June 9-16, 2008
On October 4, 2002 the United States Golf Association awarded the 2008 U.S. Open Golf Tournament to Torrey Pines Golf Course. It was the first time the Open had been played at Torrey Pines and the first time the U.S. Open had been held in Southern California since 1948. Torrey Pines was the first true municipal golf course to host this event in the 108-year history of the U.S. Open.
Torrey Pines was selected to host the U.S. Open almost immediately after celebrated golf course designer Rees Jones completed remodeling the South Course, an endeavor that has been met with almost universal acclaim. Rees relocated several greens to the edge of the canyon and lengthened the course to 7,607 yards making it now one of the longest courses on the PGA tour and 379 yards longer than any previous U.S. Open course. In addition, the course was played as a par 71 making it the second time the U.S. Open has hosted a tournament on a course of this length (2000 U.S. Open - Pebble Beach Golf Links - 6,846 yards).
According to course managers, the most challenging aspect of getting the course ready for the Open had been converting the turf to the appropriate varieties of grass. While Torrey Pines hosts the Buick Invitational every January, during the U.S. Open the South Course turf was much drier and much firmer. Additional differences were, the green speeds were much faster, the fairways were narrower in spots and the roughs' grass height was higher and denser.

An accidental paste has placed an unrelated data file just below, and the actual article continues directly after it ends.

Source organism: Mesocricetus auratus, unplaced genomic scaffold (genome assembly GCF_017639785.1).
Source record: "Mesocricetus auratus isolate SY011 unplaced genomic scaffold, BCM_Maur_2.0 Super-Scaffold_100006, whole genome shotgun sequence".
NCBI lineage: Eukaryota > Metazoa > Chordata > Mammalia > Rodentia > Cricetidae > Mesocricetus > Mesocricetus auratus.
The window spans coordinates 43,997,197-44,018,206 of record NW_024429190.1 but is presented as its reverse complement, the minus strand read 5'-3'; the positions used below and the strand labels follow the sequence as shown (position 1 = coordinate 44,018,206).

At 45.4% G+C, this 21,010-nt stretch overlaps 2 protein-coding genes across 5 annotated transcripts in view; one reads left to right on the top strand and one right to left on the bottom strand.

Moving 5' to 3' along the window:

USGA tournament coordinators estimated the South Course at Torrey Pines would hold approximately 42,500 paid spectators per day. USGA tournament organizers and officials estimated having the U.S. Open at Torrey Pines would rank as one of the area's most lucrative sporting events ever, bringing millions of dollars to the local economy. They also felt that hosting the U.S. Open at Torrey Pines would demonstrate to the worldwide golfing community and the world that public golf courses, where many golfers initially learn to play, can successfully host major events. With a tee time, the public golfer was able to play Torrey Pines up to three and half weeks before the U.S. Open and experience the course just as some of the greatest golfers in the world did during the rigorous tournament.